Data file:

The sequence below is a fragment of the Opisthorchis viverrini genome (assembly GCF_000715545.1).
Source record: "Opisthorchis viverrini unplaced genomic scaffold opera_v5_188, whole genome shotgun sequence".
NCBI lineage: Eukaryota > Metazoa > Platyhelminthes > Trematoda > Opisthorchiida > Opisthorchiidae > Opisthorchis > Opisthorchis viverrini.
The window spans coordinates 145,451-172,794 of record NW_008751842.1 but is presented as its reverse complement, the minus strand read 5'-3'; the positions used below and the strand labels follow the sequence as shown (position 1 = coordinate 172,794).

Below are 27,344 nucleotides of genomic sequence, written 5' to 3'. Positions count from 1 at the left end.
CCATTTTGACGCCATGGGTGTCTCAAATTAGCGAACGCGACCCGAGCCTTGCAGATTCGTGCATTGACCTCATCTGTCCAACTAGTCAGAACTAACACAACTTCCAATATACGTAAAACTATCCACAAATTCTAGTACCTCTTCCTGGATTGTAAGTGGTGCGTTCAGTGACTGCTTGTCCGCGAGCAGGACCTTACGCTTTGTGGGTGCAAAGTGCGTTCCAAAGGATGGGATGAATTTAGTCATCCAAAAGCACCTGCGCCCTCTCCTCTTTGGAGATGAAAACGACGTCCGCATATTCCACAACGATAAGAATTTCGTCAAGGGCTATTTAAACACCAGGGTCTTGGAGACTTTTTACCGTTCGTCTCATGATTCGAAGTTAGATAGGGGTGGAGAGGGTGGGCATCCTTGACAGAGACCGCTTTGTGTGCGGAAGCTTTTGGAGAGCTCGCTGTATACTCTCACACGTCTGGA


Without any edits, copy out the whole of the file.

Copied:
The sequence below is a fragment of the Opisthorchis viverrini genome (assembly GCF_000715545.1).
Source record: "Opisthorchis viverrini unplaced genomic scaffold opera_v5_188, whole genome shotgun sequence".
NCBI lineage: Eukaryota > Metazoa > Platyhelminthes > Trematoda > Opisthorchiida > Opisthorchiidae > Opisthorchis > Opisthorchis viverrini.
The window spans coordinates 145,451-172,794 of record NW_008751842.1 but is presented as its reverse complement, the minus strand read 5'-3'; the positions used below and the strand labels follow the sequence as shown (position 1 = coordinate 172,794).

Below are 27,344 nucleotides of genomic sequence, written 5' to 3'. Positions count from 1 at the left end.
CCATTTTGACGCCATGGGTGTCTCAAATTAGCGAACGCGACCCGAGCCTTGCAGATTCGTGCATTGACCTCATCTGTCCAACTAGTCAGAACTAACACAACTTCCAATATACGTAAAACTATCCACAAATTCTAGTACCTCTTCCTGGATTGTAAGTGGTGCGTTCAGTGACTGCTTGTCCGCGAGCAGGACCTTACGCTTTGTGGGTGCAAAGTGCGTTCCAAAGGATGGGATGAATTTAGTCATCCAAAAGCACCTGCGCCCTCTCCTCTTTGGAGATGAAAACGACGTCCGCATATTCCACAACGATAAGAATTTCGTCAAGGGCTATTTAAACACCAGGGTCTTGGAGACTTTTTACCGTTCGTCTCATGATTCGAAGTTAGATAGGGGTGGAGAGGGTGGGCATCCTTGACAGAGACCGCTTTGTGTGCGGAAGCTTTTGGAGAGCTCGCTGTATACTCTCACACGTCTGGA